I haven’t been very good about posting recently but I have been trying to finish my book and I don’t seem to be able to do two things at the same time! No seriously, finishing a book is quite an obsessive occupation. Still, as I was writing about grape leather, I remembered I had taken a clip of it being prepared in South Eastern Turkey and I thought I would do a post.
Apricot leather is common both in Syria and elsewhere in the region but not grape leather. A speciality of South Eastern Turkey where it is called bastik and northern Syria where it is known as malban. You find in the the souks of Aleppo where it is sold folded like handkerchiefs while in the bazaars of Gaziantep, it is sold folded the same way or shaped into triangles and filled with ground pistachios. It should really be made with fresh grape juice but often, it is made with pekmez. The pekmez is mixed with water, sugar and cornstarch and boiled until thickened then spread with a wooden trowel on sheets and left to dry in the sun. Once dry, it is peeled off the sheets, cut into squares and folded. The Turks sprinkle the inside with cornstarch before folding it but the Syrians don’t and I much prefer the Syrian version which I used to watch my aunt make in Mashta el-Helou where we spent our summers. She used fresh grape juice which she boiled down, perhaps with sugar but I don’t remember, and spread it on pristine white cotton sheets unlike the Turkish guys who used lurid blue synthetic sheets.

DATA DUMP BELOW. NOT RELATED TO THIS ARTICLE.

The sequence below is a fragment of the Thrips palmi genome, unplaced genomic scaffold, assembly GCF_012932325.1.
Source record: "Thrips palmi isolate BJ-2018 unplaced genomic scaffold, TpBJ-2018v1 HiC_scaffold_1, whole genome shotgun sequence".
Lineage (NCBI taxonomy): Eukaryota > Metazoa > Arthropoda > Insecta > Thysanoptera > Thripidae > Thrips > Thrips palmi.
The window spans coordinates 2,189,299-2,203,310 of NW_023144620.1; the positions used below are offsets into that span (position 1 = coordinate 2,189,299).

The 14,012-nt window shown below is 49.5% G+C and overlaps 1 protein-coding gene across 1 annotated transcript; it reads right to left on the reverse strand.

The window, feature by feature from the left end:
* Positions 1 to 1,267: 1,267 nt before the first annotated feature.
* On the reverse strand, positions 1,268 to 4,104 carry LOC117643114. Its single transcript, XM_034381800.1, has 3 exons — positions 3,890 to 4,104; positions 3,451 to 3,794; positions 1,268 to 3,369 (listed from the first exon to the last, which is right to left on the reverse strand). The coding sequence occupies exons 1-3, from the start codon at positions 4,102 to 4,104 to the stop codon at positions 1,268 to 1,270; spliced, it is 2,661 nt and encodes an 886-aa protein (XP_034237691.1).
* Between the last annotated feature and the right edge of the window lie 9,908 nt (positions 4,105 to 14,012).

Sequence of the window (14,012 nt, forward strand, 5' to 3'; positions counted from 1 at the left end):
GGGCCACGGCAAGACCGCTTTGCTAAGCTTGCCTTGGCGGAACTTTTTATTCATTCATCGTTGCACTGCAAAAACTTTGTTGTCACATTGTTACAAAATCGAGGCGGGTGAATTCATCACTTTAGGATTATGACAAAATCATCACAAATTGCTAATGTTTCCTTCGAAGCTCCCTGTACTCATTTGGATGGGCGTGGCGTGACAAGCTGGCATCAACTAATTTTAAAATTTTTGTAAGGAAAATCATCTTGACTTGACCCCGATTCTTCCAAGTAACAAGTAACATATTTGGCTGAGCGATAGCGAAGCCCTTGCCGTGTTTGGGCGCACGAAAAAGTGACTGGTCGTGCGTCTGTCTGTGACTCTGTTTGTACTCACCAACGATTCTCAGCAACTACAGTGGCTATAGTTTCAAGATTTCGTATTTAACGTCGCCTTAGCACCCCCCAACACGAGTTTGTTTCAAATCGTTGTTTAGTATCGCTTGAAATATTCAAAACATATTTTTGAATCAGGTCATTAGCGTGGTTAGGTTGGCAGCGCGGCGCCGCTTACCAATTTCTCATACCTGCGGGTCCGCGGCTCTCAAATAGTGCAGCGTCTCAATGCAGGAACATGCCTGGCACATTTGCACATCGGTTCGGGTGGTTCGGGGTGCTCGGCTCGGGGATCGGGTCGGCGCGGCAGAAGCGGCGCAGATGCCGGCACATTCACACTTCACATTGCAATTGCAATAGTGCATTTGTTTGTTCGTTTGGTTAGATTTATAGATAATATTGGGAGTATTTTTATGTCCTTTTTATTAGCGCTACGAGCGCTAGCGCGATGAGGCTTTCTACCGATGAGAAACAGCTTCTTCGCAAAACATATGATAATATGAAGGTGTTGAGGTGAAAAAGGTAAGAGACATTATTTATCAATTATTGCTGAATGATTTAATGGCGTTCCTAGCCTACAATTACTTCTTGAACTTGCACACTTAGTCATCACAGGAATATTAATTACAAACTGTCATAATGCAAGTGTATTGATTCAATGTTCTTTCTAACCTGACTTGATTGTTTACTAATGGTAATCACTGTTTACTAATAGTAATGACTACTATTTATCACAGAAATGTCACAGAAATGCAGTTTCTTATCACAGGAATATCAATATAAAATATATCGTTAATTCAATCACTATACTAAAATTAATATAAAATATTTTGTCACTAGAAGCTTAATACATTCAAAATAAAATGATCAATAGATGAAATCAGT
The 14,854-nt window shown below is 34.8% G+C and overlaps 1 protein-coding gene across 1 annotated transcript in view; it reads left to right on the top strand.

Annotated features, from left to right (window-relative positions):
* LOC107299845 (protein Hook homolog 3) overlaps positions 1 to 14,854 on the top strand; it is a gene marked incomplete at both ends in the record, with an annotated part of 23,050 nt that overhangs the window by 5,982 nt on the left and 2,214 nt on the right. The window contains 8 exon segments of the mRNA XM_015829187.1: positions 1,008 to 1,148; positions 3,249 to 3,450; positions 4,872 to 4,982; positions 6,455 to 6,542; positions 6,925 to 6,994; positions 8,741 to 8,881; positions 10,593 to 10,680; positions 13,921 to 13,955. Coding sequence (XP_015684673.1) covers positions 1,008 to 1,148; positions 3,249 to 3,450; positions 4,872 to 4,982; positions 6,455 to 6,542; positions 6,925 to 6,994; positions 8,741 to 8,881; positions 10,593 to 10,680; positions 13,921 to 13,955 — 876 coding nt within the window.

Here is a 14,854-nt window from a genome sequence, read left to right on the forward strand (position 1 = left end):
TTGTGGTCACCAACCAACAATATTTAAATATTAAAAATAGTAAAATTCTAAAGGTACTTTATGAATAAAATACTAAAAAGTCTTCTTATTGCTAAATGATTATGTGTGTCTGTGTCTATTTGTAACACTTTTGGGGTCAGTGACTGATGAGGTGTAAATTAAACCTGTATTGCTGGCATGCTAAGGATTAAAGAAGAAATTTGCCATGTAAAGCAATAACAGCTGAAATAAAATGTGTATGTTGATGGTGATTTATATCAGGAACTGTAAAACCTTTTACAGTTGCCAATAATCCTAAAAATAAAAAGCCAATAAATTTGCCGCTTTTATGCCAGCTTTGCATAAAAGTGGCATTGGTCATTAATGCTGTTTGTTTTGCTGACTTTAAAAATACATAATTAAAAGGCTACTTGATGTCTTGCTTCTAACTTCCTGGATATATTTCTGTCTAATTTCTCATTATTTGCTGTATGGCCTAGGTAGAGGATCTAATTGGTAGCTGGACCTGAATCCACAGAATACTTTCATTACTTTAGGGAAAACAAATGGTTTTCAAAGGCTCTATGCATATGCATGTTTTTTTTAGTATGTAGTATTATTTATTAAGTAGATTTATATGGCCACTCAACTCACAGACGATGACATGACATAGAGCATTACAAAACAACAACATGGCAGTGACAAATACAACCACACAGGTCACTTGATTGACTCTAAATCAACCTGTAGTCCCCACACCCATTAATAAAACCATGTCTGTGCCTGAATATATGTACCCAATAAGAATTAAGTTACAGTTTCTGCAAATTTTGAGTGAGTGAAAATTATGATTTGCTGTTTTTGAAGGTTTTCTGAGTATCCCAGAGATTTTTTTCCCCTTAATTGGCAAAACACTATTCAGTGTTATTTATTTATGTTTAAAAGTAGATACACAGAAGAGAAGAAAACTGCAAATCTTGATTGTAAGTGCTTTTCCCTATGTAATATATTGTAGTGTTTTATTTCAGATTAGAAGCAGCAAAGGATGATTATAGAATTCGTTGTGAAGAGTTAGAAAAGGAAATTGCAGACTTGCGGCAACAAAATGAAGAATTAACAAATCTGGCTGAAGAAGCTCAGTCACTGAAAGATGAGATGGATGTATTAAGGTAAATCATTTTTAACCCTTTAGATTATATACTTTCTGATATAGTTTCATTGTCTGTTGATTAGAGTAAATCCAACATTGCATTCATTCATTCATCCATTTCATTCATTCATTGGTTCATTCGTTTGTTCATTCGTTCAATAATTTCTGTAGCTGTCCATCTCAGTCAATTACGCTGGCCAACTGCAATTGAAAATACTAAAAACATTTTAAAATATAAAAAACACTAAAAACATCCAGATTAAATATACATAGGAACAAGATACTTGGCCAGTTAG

Spreading the grape jelly onto the sheet
I also watched them make ceviz sucugu (walnut ‘sausages’), using the same grape ‘jelly’ and dipping walnut halves threaded onto cotton string into it. The walnut ‘ropes’ are tied onto a metal ring and dipped again and again into the hot grape ‘jelly’ until they are thickly coated with the ‘jelly’, then they are hung to dry.
He has threaded all the walnuts and he is now tying the walnut ‘ropes’ onto the metal rings
Dipping the walnut ‘ropes’ into the boiling jelly
Hanging the walnut ‘sausages’ to dry
I don’t have a precise recipe but if you have pekmez, you can try your hand at making some ‘sausages’ or leather. Just remember that the ‘jelly’ shouldn’t be too sweet nor too thick.